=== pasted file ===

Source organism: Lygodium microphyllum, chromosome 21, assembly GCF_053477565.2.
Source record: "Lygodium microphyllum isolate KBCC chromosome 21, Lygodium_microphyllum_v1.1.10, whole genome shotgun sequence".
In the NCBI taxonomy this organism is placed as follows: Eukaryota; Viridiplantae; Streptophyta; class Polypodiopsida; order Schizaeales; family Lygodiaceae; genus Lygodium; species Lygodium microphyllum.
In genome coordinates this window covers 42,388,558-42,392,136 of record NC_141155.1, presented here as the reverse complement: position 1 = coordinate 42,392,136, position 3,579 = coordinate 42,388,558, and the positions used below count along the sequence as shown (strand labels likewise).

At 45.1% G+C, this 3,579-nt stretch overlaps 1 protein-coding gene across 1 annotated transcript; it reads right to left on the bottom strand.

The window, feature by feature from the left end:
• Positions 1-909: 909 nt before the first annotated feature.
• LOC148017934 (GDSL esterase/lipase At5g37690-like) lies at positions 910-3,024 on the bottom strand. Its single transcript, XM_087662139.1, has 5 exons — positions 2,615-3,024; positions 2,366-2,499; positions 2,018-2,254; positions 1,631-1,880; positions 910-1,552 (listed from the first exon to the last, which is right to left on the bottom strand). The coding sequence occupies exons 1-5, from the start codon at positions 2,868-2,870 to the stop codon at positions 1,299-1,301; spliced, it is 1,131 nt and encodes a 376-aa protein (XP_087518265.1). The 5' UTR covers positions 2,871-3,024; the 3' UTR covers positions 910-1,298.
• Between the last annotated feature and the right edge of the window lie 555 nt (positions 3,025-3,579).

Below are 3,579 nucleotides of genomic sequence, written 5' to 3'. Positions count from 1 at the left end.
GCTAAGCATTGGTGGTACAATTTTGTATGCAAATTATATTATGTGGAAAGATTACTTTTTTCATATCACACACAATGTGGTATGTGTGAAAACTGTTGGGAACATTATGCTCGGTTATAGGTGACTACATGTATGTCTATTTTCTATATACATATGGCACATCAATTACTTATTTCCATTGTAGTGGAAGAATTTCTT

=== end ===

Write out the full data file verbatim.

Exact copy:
Source organism: Lygodium microphyllum, chromosome 21, assembly GCF_053477565.2.
Source record: "Lygodium microphyllum isolate KBCC chromosome 21, Lygodium_microphyllum_v1.1.10, whole genome shotgun sequence".
In the NCBI taxonomy this organism is placed as follows: Eukaryota; Viridiplantae; Streptophyta; class Polypodiopsida; order Schizaeales; family Lygodiaceae; genus Lygodium; species Lygodium microphyllum.
In genome coordinates this window covers 42,388,558-42,392,136 of record NC_141155.1, presented here as the reverse complement: position 1 = coordinate 42,392,136, position 3,579 = coordinate 42,388,558, and the positions used below count along the sequence as shown (strand labels likewise).

At 45.1% G+C, this 3,579-nt stretch overlaps 1 protein-coding gene across 1 annotated transcript; it reads right to left on the bottom strand.

The window, feature by feature from the left end:
• Positions 1-909: 909 nt before the first annotated feature.
• LOC148017934 (GDSL esterase/lipase At5g37690-like) lies at positions 910-3,024 on the bottom strand. Its single transcript, XM_087662139.1, has 5 exons — positions 2,615-3,024; positions 2,366-2,499; positions 2,018-2,254; positions 1,631-1,880; positions 910-1,552 (listed from the first exon to the last, which is right to left on the bottom strand). The coding sequence occupies exons 1-5, from the start codon at positions 2,868-2,870 to the stop codon at positions 1,299-1,301; spliced, it is 1,131 nt and encodes a 376-aa protein (XP_087518265.1). The 5' UTR covers positions 2,871-3,024; the 3' UTR covers positions 910-1,298.
• Between the last annotated feature and the right edge of the window lie 555 nt (positions 3,025-3,579).

Below are 3,579 nucleotides of genomic sequence, written 5' to 3'. Positions count from 1 at the left end.
GCTAAGCATTGGTGGTACAATTTTGTATGCAAATTATATTATGTGGAAAGATTACTTTTTTCATATCACACACAATGTGGTATGTGTGAAAACTGTTGGGAACATTATGCTCGGTTATAGGTGACTACATGTATGTCTATTTTCTATATACATATGGCACATCAATTACTTATTTCCATTGTAGTGGAAGAATTTCTT